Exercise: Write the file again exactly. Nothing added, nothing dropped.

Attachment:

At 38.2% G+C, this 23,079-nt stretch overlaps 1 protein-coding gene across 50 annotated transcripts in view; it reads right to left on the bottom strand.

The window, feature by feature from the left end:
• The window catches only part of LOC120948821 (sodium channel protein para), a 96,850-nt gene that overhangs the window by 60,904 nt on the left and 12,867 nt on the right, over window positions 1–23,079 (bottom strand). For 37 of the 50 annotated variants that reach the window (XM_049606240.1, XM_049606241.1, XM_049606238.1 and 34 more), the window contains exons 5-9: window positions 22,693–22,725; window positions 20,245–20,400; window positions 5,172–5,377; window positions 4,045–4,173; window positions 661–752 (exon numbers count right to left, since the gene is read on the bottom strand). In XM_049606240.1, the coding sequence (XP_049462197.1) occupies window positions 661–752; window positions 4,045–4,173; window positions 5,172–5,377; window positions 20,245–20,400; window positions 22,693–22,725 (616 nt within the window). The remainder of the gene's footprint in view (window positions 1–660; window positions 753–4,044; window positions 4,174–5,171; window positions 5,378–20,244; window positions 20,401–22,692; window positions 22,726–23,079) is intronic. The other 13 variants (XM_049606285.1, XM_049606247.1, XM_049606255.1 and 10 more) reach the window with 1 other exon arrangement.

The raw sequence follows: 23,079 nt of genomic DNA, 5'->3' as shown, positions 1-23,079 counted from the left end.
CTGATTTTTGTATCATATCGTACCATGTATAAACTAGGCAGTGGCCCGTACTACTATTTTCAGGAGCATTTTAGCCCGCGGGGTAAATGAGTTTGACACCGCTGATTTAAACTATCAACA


At 38.2% G+C, this 23,079-nt stretch overlaps 1 protein-coding gene across 50 annotated transcripts in view; it reads right to left on the bottom strand.

The window, feature by feature from the left end:
• The window catches only part of LOC120948821 (sodium channel protein para), a 96,850-nt gene that overhangs the window by 60,904 nt on the left and 12,867 nt on the right, over window positions 1–23,079 (bottom strand). For 37 of the 50 annotated variants that reach the window (XM_049606240.1, XM_049606241.1, XM_049606238.1 and 34 more), the window contains exons 5-9: window positions 22,693–22,725; window positions 20,245–20,400; window positions 5,172–5,377; window positions 4,045–4,173; window positions 661–752 (exon numbers count right to left, since the gene is read on the bottom strand). In XM_049606240.1, the coding sequence (XP_049462197.1) occupies window positions 661–752; window positions 4,045–4,173; window positions 5,172–5,377; window positions 20,245–20,400; window positions 22,693–22,725 (616 nt within the window). The remainder of the gene's footprint in view (window positions 1–660; window positions 753–4,044; window positions 4,174–5,171; window positions 5,378–20,244; window positions 20,401–22,692; window positions 22,726–23,079) is intronic. The other 13 variants (XM_049606285.1, XM_049606247.1, XM_049606255.1 and 10 more) reach the window with 1 other exon arrangement.

The raw sequence follows: 23,079 nt of genomic DNA, 5'->3' as shown, positions 1-23,079 counted from the left end.
CTGATTTTTGTATCATATCGTACCATGTATAAACTAGGCAGTGGCCCGTACTACTATTTTCAGGAGCATTTTAGCCCGCGGGGTAAATGAGTTTGACACCGCTGATTTAAACTATCAACA